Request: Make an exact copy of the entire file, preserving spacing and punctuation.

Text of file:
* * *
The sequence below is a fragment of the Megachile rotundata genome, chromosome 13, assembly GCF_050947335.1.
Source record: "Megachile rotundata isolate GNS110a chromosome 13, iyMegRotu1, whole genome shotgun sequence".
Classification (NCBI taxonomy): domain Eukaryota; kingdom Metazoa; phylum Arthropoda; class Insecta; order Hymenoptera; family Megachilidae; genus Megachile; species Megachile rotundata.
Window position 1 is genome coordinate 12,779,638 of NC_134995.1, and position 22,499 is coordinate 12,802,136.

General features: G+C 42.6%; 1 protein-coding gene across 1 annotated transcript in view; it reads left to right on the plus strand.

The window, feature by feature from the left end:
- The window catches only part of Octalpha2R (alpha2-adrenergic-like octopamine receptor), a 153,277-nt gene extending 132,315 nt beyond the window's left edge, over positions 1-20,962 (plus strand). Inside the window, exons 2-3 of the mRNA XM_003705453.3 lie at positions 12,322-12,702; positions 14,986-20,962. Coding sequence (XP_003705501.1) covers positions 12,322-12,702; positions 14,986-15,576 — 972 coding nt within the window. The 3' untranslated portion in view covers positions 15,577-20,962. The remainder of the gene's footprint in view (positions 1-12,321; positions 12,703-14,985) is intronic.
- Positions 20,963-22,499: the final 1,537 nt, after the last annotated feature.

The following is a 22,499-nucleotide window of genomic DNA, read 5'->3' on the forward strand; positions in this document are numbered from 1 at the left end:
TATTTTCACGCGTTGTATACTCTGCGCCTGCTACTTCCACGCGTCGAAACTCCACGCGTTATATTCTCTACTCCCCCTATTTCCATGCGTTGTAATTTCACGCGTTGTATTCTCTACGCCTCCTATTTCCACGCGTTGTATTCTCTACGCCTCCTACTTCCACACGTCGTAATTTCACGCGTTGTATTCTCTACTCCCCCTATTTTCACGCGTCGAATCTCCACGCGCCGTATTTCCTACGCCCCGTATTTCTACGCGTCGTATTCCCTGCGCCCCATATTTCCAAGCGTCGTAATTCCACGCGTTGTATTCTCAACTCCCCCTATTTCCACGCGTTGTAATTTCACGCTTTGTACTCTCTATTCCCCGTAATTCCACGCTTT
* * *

The sequence below is a fragment of the Megachile rotundata genome, chromosome 13, assembly GCF_050947335.1.
Source record: "Megachile rotundata isolate GNS110a chromosome 13, iyMegRotu1, whole genome shotgun sequence".
Classification (NCBI taxonomy): domain Eukaryota; kingdom Metazoa; phylum Arthropoda; class Insecta; order Hymenoptera; family Megachilidae; genus Megachile; species Megachile rotundata.
Window position 1 is genome coordinate 12,779,638 of NC_134995.1, and position 22,499 is coordinate 12,802,136.

General features: G+C 42.6%; 1 protein-coding gene across 1 annotated transcript in view; it reads left to right on the plus strand.

The window, feature by feature from the left end:
- The window catches only part of Octalpha2R (alpha2-adrenergic-like octopamine receptor), a 153,277-nt gene extending 132,315 nt beyond the window's left edge, over positions 1-20,962 (plus strand). Inside the window, exons 2-3 of the mRNA XM_003705453.3 lie at positions 12,322-12,702; positions 14,986-20,962. Coding sequence (XP_003705501.1) covers positions 12,322-12,702; positions 14,986-15,576 — 972 coding nt within the window. The 3' untranslated portion in view covers positions 15,577-20,962. The remainder of the gene's footprint in view (positions 1-12,321; positions 12,703-14,985) is intronic.
- Positions 20,963-22,499: the final 1,537 nt, after the last annotated feature.

The following is a 22,499-nucleotide window of genomic DNA, read 5'->3' on the forward strand; positions in this document are numbered from 1 at the left end:
TATTTTCACGCGTTGTATACTCTGCGCCTGCTACTTCCACGCGTCGAAACTCCACGCGTTATATTCTCTACTCCCCCTATTTCCATGCGTTGTAATTTCACGCGTTGTATTCTCTACGCCTCCTATTTCCACGCGTTGTATTCTCTACGCCTCCTACTTCCACACGTCGTAATTTCACGCGTTGTATTCTCTACTCCCCCTATTTTCACGCGTCGAATCTCCACGCGCCGTATTTCCTACGCCCCGTATTTCTACGCGTCGTATTCCCTGCGCCCCATATTTCCAAGCGTCGTAATTCCACGCGTTGTATTCTCAACTCCCCCTATTTCCACGCGTTGTAATTTCACGCTTTGTACTCTCTATTCCCCGTAATTCCACGCTTT